To secure your network with WPA2, you’ll need to create a password. It’s important that you choose a unique password, with a long mix of numbers, letters and symbols so others can’t easily guess it. If you’re in a private space such as your home, it’s OK to write this password down so you can remember it, and keep it somewhere safe so you don’t lose it. You might also need it handy in case your friends come to visit and want to connect to the Internet via your network. Just like you wouldn’t give a stranger a key to your house, you should only give your WiFi password to people you trust.

4. Secure your router too, so nobody can change your settings.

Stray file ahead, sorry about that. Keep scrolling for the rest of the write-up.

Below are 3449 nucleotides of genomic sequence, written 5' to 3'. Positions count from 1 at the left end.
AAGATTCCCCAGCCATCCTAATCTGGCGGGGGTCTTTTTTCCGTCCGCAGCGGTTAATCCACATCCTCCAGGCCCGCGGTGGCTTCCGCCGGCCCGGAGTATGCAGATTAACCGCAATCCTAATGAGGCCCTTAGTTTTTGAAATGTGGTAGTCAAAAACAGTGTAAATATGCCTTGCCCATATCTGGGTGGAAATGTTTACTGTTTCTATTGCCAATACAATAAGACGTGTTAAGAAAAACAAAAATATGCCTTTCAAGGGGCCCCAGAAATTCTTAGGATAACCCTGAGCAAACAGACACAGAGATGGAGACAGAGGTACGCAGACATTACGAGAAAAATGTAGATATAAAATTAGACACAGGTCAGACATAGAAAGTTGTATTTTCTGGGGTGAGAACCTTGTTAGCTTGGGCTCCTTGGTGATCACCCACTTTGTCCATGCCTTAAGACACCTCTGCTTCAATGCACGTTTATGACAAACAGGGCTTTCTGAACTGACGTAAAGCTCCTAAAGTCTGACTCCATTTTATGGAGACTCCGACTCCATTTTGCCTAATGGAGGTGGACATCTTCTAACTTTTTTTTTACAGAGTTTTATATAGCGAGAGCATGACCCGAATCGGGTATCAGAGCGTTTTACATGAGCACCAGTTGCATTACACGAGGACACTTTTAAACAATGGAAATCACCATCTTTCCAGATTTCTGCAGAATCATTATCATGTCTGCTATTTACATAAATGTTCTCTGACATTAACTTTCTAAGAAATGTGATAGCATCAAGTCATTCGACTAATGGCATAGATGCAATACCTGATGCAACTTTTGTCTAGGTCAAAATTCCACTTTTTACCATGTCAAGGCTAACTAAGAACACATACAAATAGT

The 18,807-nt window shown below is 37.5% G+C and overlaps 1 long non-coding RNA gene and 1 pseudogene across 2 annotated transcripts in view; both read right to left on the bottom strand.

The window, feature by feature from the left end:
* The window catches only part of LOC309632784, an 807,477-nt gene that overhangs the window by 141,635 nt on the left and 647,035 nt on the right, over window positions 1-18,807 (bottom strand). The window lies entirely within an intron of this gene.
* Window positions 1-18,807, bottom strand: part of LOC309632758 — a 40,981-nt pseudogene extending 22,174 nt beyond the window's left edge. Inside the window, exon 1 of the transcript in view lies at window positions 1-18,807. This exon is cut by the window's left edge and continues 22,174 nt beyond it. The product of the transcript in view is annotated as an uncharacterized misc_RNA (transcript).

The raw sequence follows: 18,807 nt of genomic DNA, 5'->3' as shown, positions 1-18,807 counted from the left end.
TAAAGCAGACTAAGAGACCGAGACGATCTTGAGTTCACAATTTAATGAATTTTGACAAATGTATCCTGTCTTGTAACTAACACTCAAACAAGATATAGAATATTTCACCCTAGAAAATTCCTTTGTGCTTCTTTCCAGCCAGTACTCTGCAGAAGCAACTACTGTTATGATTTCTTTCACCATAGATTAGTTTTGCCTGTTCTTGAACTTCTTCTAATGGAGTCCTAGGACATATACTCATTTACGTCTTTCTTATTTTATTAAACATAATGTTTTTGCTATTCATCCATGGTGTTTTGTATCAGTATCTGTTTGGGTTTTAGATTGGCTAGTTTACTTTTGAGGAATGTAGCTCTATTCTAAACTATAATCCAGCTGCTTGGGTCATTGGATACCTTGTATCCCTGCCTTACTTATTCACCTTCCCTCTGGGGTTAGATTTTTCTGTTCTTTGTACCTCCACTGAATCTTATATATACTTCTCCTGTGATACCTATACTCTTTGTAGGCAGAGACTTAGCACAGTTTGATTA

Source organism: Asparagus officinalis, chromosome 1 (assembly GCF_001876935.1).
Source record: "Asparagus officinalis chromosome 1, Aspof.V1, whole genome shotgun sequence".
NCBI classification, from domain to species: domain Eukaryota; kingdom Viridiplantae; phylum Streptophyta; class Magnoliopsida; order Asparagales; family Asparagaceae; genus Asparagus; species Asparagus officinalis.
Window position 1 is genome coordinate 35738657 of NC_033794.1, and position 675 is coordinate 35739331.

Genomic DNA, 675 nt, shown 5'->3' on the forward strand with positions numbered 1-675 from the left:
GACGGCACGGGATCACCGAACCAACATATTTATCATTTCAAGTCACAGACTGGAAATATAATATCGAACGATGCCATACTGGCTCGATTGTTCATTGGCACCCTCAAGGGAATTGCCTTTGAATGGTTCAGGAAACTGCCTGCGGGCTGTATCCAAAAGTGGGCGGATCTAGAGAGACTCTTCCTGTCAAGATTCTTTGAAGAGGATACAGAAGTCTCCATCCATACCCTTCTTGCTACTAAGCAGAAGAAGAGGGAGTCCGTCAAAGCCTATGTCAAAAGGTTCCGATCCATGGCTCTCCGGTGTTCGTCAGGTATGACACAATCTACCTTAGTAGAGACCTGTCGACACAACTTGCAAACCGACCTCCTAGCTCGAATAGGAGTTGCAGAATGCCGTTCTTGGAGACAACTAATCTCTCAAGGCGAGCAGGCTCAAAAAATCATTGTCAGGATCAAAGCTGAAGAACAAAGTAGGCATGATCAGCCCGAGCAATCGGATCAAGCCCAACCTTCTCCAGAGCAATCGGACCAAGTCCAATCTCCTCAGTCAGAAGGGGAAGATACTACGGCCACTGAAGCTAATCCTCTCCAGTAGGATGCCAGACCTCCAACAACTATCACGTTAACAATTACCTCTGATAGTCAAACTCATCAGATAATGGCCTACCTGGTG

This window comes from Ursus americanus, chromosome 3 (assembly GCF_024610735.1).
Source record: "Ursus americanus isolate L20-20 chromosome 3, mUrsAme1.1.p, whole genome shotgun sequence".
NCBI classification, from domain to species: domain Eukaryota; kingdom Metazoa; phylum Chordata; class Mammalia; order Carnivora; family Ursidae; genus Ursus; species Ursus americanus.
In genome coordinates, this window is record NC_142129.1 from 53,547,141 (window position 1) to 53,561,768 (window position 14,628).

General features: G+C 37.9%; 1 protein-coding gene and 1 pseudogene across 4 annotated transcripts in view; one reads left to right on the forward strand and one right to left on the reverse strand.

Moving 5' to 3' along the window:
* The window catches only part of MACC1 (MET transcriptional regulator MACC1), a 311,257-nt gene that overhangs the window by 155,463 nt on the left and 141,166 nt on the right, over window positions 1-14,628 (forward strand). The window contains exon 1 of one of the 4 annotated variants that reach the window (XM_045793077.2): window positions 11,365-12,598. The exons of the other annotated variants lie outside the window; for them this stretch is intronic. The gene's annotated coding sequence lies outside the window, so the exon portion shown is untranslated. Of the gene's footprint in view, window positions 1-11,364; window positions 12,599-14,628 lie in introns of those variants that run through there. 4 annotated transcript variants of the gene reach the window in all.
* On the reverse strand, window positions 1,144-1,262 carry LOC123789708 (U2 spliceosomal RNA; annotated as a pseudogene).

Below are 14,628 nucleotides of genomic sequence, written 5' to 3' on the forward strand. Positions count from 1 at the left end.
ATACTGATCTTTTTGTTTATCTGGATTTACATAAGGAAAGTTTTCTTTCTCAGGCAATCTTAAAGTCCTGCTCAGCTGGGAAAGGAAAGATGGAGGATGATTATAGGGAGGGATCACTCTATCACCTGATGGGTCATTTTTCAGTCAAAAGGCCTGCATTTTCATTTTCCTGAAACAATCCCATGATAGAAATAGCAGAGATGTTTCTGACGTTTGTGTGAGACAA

Your router needs its own password, separate from the password you use to secure your network. Routers come without a password, or if they do have one, it’s a simple default password that many online criminals may already know. If you don’t reset your router password, criminals anywhere in the world have an easy way to launch an attack on your network, the data shared on it and the computers connected to your network. For many routers, you can reset the password from the router settings page. Keep this password to yourself, and make it different from the one you use to connect to the WiFi network (as described in step 3). If you make these passwords the same, then anyone who has the password to connect to your network will also be able to change your wireless router settings.

5. If you need help, look up the instructions.